How I Set Up A Hinge Release

Before I get into how I set my hinges up, I want to address some common issues I find with archers I work with. So many archers have their hinges set too fast and use too much pressure on their index finger to hold the hinge in their hand. Sometimes it is because they are timid and afraid of the release going off because they’ve heard so many stories of people punching theirselves with a hinge release and they don’t want that to happen to them. Sometimes it’s because they have had problems with the hinge wanting to fire when they are shooting and think making the hinge faster will allow them to get their shot to fire sooner.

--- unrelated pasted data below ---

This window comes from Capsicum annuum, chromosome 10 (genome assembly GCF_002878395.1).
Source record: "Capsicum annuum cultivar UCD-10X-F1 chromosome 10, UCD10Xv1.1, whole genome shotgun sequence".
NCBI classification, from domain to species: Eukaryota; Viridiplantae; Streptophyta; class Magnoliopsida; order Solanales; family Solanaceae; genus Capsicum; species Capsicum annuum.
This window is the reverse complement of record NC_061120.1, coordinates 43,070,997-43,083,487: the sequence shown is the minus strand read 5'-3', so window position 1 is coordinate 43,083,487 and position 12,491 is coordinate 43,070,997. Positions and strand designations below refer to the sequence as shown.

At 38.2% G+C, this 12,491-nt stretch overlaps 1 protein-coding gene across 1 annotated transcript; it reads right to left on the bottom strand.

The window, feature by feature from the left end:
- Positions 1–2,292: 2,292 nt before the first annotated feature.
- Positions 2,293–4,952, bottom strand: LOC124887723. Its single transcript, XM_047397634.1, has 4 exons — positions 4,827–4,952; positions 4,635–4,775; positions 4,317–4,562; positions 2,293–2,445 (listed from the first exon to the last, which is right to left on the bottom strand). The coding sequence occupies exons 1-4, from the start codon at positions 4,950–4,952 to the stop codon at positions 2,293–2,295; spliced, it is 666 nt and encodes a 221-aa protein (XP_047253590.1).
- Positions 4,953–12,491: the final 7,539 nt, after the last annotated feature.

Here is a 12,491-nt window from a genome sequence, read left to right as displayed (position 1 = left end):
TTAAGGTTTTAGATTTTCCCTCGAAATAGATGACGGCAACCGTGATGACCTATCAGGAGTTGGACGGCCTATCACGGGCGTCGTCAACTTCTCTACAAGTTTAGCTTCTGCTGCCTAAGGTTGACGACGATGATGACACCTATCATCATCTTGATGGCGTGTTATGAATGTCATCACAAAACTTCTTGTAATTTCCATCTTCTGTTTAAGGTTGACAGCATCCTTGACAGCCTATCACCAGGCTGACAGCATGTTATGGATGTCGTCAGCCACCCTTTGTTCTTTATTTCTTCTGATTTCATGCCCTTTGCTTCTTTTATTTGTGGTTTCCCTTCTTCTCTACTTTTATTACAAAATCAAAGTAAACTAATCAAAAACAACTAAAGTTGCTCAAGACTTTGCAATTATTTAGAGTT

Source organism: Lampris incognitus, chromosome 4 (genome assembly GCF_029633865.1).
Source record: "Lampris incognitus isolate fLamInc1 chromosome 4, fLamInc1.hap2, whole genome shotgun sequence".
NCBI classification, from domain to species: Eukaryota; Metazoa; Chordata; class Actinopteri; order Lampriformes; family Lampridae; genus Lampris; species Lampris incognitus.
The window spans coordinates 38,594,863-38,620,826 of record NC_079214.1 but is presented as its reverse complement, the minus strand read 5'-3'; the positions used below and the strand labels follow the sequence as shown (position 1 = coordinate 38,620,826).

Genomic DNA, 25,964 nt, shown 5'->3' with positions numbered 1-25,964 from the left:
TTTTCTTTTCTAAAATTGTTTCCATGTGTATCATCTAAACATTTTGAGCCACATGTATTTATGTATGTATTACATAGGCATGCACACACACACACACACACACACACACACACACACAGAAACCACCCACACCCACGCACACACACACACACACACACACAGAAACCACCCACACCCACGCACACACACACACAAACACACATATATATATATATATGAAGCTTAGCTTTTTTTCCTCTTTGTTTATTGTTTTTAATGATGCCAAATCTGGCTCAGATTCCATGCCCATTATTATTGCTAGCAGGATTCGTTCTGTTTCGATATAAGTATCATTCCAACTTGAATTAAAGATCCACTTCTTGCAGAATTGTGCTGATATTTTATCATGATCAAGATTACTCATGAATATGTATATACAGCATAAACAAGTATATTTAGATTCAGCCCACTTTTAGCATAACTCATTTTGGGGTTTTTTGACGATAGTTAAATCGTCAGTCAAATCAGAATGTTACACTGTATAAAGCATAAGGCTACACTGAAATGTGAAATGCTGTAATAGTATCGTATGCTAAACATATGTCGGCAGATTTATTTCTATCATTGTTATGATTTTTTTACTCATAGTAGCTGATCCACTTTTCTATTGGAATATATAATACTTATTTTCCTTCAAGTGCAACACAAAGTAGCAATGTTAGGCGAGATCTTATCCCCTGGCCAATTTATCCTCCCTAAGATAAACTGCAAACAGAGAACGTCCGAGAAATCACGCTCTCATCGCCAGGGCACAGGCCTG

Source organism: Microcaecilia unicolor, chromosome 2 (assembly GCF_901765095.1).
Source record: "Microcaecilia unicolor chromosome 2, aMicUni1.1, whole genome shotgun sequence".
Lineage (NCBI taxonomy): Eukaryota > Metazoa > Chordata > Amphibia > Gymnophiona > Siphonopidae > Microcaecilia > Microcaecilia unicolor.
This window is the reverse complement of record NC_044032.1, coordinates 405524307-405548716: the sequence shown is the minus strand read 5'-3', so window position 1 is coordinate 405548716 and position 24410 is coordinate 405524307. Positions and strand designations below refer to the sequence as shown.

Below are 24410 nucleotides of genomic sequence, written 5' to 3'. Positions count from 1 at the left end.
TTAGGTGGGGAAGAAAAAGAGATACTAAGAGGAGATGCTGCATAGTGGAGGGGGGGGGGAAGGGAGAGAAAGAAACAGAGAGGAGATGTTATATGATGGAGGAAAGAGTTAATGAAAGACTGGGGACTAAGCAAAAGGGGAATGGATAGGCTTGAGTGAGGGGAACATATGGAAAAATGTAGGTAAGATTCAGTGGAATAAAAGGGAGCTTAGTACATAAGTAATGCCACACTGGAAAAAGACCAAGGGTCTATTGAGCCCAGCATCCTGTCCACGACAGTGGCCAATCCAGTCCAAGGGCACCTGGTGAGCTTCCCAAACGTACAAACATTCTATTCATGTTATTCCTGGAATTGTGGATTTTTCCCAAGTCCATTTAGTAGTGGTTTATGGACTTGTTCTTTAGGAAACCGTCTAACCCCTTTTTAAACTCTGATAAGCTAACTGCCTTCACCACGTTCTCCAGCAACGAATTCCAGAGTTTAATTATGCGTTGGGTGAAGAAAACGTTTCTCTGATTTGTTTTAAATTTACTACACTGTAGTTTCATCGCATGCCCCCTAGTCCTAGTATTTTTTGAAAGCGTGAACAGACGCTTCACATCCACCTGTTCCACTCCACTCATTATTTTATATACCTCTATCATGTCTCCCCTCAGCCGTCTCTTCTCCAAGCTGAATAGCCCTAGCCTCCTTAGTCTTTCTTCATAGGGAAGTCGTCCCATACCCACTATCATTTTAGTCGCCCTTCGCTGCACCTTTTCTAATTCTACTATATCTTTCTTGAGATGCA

Both of these common issues boil down to lack of information available on how to set up and fire a hinge release. Using a proper set up method and using the correct tension in each finger against the release can turn a nerve racking or frustrating experience into one that can take your shooting to the next level. When you carry the majority of the weight in the index finger and lightly touch the middle and ring fingers to the hinge you are relying on relaxing the index in order for the shot to go off. In practice you may find this acceptable to do, but when the nerves kick in with a pressure situation, this technique will come back to haunt you. That is because the hand will hold extra tension in it and you will start to freeze. So what you are going to do is actually slow the hinge down and add pressure throughout all fingers on the release. Doing this will allow you to not rely on relaxing the index finger to fire the hinge and have a longer shot during pressure situations. The set up methods I go over will allow you to keep a closer shot timing to your practice rounds and help eliminate the freezing on target at full draw trying to fire a hinge release. That will be the focus on the set up of your release now. Using the outter fingers along with the index and thumb to draw the bow. In this article I will address how to set up a hinge both with and without a click and also, how much pressure to put into the release with each finger to get a smoother shot, time after time. I’ll also go over how to set up the hinge to accomodate for shot timing and to help your shot fire during its optimal window. Let’s start with setting up the hinge with a click.